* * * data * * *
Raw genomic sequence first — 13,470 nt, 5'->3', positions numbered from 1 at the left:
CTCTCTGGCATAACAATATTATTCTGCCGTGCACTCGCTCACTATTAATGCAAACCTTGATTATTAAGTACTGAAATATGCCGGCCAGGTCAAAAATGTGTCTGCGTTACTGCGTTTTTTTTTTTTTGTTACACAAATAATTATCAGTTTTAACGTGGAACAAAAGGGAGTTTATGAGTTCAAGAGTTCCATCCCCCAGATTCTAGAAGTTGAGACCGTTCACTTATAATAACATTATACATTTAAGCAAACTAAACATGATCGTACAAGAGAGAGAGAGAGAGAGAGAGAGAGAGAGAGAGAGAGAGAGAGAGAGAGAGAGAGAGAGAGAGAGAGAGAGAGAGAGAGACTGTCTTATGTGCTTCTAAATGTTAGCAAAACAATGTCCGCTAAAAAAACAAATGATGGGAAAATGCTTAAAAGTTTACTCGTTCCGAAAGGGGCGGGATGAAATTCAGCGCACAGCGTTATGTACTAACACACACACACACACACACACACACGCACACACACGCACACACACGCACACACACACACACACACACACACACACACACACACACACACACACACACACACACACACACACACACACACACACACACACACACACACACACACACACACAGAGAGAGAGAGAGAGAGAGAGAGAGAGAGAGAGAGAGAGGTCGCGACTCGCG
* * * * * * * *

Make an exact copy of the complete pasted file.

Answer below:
Raw genomic sequence first — 13,470 nt, 5'->3', positions numbered from 1 at the left:
CTCTCTGGCATAACAATATTATTCTGCCGTGCACTCGCTCACTATTAATGCAAACCTTGATTATTAAGTACTGAAATATGCCGGCCAGGTCAAAAATGTGTCTGCGTTACTGCGTTTTTTTTTTTTTGTTACACAAATAATTATCAGTTTTAACGTGGAACAAAAGGGAGTTTATGAGTTCAAGAGTTCCATCCCCCAGATTCTAGAAGTTGAGACCGTTCACTTATAATAACATTATACATTTAAGCAAACTAAACATGATCGTACAAGAGAGAGAGAGAGAGAGAGAGAGAGAGAGAGAGAGAGAGAGAGAGAGAGAGAGAGAGAGAGAGAGAGAGAGAGAGAGAGACTGTCTTATGTGCTTCTAAATGTTAGCAAAACAATGTCCGCTAAAAAAACAAATGATGGGAAAATGCTTAAAAGTTTACTCGTTCCGAAAGGGGCGGGATGAAATTCAGCGCACAGCGTTATGTACTAACACACACACACACACACACACACACGCACACACACGCACACACACGCACACACACACACACACACACACACACACACACACACACACACACACACACACACACACACACACACACACACACACACACACACACACACACACACACACACAGAGAGAGAGAGAGAGAGAGAGAGAGAGAGAGAGAGAGAGGTCGCGACTCGCG